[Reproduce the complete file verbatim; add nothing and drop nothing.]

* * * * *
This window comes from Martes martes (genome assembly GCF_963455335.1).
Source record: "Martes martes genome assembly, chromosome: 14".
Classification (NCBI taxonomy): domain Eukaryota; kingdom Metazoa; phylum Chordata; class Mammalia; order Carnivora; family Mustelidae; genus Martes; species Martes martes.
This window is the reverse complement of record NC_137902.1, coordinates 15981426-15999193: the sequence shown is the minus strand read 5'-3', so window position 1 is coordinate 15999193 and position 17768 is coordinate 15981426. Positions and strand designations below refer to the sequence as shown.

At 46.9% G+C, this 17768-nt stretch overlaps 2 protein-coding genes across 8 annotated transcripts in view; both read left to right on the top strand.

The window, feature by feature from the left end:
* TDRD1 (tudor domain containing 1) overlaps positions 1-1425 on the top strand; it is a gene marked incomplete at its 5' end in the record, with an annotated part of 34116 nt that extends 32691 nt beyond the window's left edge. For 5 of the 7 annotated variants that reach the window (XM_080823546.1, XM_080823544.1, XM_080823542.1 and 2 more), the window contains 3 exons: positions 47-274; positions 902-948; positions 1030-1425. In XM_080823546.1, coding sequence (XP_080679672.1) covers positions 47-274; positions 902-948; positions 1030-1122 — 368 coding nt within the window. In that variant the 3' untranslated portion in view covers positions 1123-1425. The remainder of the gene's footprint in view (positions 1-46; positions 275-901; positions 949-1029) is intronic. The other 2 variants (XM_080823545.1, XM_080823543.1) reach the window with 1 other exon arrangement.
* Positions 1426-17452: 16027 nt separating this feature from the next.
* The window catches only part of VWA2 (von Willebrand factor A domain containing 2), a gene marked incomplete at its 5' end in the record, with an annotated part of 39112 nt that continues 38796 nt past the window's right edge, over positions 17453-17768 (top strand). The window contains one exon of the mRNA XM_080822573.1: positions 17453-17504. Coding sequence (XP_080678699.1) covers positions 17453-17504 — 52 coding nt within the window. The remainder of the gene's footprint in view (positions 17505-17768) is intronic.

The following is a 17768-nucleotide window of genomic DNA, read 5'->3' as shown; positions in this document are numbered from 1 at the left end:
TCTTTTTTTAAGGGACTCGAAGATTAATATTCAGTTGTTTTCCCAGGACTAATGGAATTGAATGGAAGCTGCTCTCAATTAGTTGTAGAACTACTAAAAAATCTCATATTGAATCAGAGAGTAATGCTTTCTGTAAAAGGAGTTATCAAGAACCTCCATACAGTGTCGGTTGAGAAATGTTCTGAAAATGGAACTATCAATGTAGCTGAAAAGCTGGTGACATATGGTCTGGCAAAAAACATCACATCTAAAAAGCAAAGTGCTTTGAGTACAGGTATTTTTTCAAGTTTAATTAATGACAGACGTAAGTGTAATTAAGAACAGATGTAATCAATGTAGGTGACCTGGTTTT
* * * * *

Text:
This window comes from Martes martes (genome assembly GCF_963455335.1).
Source record: "Martes martes genome assembly, chromosome: 14".
Classification (NCBI taxonomy): domain Eukaryota; kingdom Metazoa; phylum Chordata; class Mammalia; order Carnivora; family Mustelidae; genus Martes; species Martes martes.
This window is the reverse complement of record NC_137902.1, coordinates 15981426-15999193: the sequence shown is the minus strand read 5'-3', so window position 1 is coordinate 15999193 and position 17768 is coordinate 15981426. Positions and strand designations below refer to the sequence as shown.

At 46.9% G+C, this 17768-nt stretch overlaps 2 protein-coding genes across 8 annotated transcripts in view; both read left to right on the top strand.

The window, feature by feature from the left end:
* TDRD1 (tudor domain containing 1) overlaps positions 1-1425 on the top strand; it is a gene marked incomplete at its 5' end in the record, with an annotated part of 34116 nt that extends 32691 nt beyond the window's left edge. For 5 of the 7 annotated variants that reach the window (XM_080823546.1, XM_080823544.1, XM_080823542.1 and 2 more), the window contains 3 exons: positions 47-274; positions 902-948; positions 1030-1425. In XM_080823546.1, coding sequence (XP_080679672.1) covers positions 47-274; positions 902-948; positions 1030-1122 — 368 coding nt within the window. In that variant the 3' untranslated portion in view covers positions 1123-1425. The remainder of the gene's footprint in view (positions 1-46; positions 275-901; positions 949-1029) is intronic. The other 2 variants (XM_080823545.1, XM_080823543.1) reach the window with 1 other exon arrangement.
* Positions 1426-17452: 16027 nt separating this feature from the next.
* The window catches only part of VWA2 (von Willebrand factor A domain containing 2), a gene marked incomplete at its 5' end in the record, with an annotated part of 39112 nt that continues 38796 nt past the window's right edge, over positions 17453-17768 (top strand). The window contains one exon of the mRNA XM_080822573.1: positions 17453-17504. Coding sequence (XP_080678699.1) covers positions 17453-17504 — 52 coding nt within the window. The remainder of the gene's footprint in view (positions 17505-17768) is intronic.

The following is a 17768-nucleotide window of genomic DNA, read 5'->3' as shown; positions in this document are numbered from 1 at the left end:
TCTTTTTTTAAGGGACTCGAAGATTAATATTCAGTTGTTTTCCCAGGACTAATGGAATTGAATGGAAGCTGCTCTCAATTAGTTGTAGAACTACTAAAAAATCTCATATTGAATCAGAGAGTAATGCTTTCTGTAAAAGGAGTTATCAAGAACCTCCATACAGTGTCGGTTGAGAAATGTTCTGAAAATGGAACTATCAATGTAGCTGAAAAGCTGGTGACATATGGTCTGGCAAAAAACATCACATCTAAAAAGCAAAGTGCTTTGAGTACAGGTATTTTTTCAAGTTTAATTAATGACAGACGTAAGTGTAATTAAGAACAGATGTAATCAATGTAGGTGACCTGGTTTT